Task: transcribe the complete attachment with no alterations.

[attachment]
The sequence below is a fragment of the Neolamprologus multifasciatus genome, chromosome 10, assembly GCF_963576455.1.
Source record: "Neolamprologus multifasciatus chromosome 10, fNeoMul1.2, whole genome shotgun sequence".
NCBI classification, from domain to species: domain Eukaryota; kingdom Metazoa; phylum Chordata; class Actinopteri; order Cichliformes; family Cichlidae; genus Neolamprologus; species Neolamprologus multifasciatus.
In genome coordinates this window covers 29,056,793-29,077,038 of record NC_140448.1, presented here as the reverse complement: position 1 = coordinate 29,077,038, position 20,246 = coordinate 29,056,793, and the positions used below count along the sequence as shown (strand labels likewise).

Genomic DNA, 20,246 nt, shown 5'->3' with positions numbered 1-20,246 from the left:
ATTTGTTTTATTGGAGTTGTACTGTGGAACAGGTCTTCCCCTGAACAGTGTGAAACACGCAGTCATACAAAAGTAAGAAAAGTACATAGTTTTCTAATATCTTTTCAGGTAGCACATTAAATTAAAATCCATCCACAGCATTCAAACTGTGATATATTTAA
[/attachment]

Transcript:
The sequence below is a fragment of the Neolamprologus multifasciatus genome, chromosome 10, assembly GCF_963576455.1.
Source record: "Neolamprologus multifasciatus chromosome 10, fNeoMul1.2, whole genome shotgun sequence".
NCBI classification, from domain to species: domain Eukaryota; kingdom Metazoa; phylum Chordata; class Actinopteri; order Cichliformes; family Cichlidae; genus Neolamprologus; species Neolamprologus multifasciatus.
In genome coordinates this window covers 29,056,793-29,077,038 of record NC_140448.1, presented here as the reverse complement: position 1 = coordinate 29,077,038, position 20,246 = coordinate 29,056,793, and the positions used below count along the sequence as shown (strand labels likewise).

Genomic DNA, 20,246 nt, shown 5'->3' with positions numbered 1-20,246 from the left:
ATTTGTTTTATTGGAGTTGTACTGTGGAACAGGTCTTCCCCTGAACAGTGTGAAACACGCAGTCATACAAAAGTAAGAAAAGTACATAGTTTTCTAATATCTTTTCAGGTAGCACATTAAATTAAAATCCATCCACAGCATTCAAACTGTGATATATTTAA